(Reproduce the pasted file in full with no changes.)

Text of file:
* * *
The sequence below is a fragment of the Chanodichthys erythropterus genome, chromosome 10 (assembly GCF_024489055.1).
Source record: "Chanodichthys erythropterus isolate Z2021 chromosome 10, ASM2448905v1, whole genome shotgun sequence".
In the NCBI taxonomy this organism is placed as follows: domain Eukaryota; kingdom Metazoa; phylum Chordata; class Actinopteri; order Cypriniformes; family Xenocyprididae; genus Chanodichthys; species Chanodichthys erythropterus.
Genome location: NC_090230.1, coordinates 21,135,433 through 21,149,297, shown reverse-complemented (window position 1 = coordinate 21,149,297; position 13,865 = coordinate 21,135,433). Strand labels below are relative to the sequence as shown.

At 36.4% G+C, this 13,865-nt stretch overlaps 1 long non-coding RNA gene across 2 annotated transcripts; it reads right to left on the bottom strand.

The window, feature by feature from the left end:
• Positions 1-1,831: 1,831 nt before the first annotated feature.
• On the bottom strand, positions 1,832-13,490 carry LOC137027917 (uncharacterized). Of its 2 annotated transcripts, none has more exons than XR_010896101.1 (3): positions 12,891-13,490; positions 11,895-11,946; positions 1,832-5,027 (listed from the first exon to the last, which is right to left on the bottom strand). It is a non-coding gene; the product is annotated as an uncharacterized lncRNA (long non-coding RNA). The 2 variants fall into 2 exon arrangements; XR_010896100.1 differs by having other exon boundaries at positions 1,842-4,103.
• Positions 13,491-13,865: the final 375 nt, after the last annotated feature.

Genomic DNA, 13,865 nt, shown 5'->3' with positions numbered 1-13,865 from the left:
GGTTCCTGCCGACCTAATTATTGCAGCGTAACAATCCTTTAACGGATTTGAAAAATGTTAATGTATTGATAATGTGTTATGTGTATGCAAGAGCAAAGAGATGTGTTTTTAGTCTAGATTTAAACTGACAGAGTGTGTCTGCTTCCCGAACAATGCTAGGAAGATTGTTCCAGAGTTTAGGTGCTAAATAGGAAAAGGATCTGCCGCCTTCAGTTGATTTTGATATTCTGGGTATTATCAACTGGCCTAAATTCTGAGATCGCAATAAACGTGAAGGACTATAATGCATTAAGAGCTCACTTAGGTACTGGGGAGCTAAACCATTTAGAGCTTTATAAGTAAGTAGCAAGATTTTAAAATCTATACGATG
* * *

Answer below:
The sequence below is a fragment of the Chanodichthys erythropterus genome, chromosome 10 (assembly GCF_024489055.1).
Source record: "Chanodichthys erythropterus isolate Z2021 chromosome 10, ASM2448905v1, whole genome shotgun sequence".
In the NCBI taxonomy this organism is placed as follows: domain Eukaryota; kingdom Metazoa; phylum Chordata; class Actinopteri; order Cypriniformes; family Xenocyprididae; genus Chanodichthys; species Chanodichthys erythropterus.
Genome location: NC_090230.1, coordinates 21,135,433 through 21,149,297, shown reverse-complemented (window position 1 = coordinate 21,149,297; position 13,865 = coordinate 21,135,433). Strand labels below are relative to the sequence as shown.

At 36.4% G+C, this 13,865-nt stretch overlaps 1 long non-coding RNA gene across 2 annotated transcripts; it reads right to left on the bottom strand.

The window, feature by feature from the left end:
• Positions 1-1,831: 1,831 nt before the first annotated feature.
• On the bottom strand, positions 1,832-13,490 carry LOC137027917 (uncharacterized). Of its 2 annotated transcripts, none has more exons than XR_010896101.1 (3): positions 12,891-13,490; positions 11,895-11,946; positions 1,832-5,027 (listed from the first exon to the last, which is right to left on the bottom strand). It is a non-coding gene; the product is annotated as an uncharacterized lncRNA (long non-coding RNA). The 2 variants fall into 2 exon arrangements; XR_010896100.1 differs by having other exon boundaries at positions 1,842-4,103.
• Positions 13,491-13,865: the final 375 nt, after the last annotated feature.

Genomic DNA, 13,865 nt, shown 5'->3' with positions numbered 1-13,865 from the left:
GGTTCCTGCCGACCTAATTATTGCAGCGTAACAATCCTTTAACGGATTTGAAAAATGTTAATGTATTGATAATGTGTTATGTGTATGCAAGAGCAAAGAGATGTGTTTTTAGTCTAGATTTAAACTGACAGAGTGTGTCTGCTTCCCGAACAATGCTAGGAAGATTGTTCCAGAGTTTAGGTGCTAAATAGGAAAAGGATCTGCCGCCTTCAGTTGATTTTGATATTCTGGGTATTATCAACTGGCCTAAATTCTGAGATCGCAATAAACGTGAAGGACTATAATGCATTAAGAGCTCACTTAGGTACTGGGGAGCTAAACCATTTAGAGCTTTATAAGTAAGTAGCAAGATTTTAAAATCTATACGATG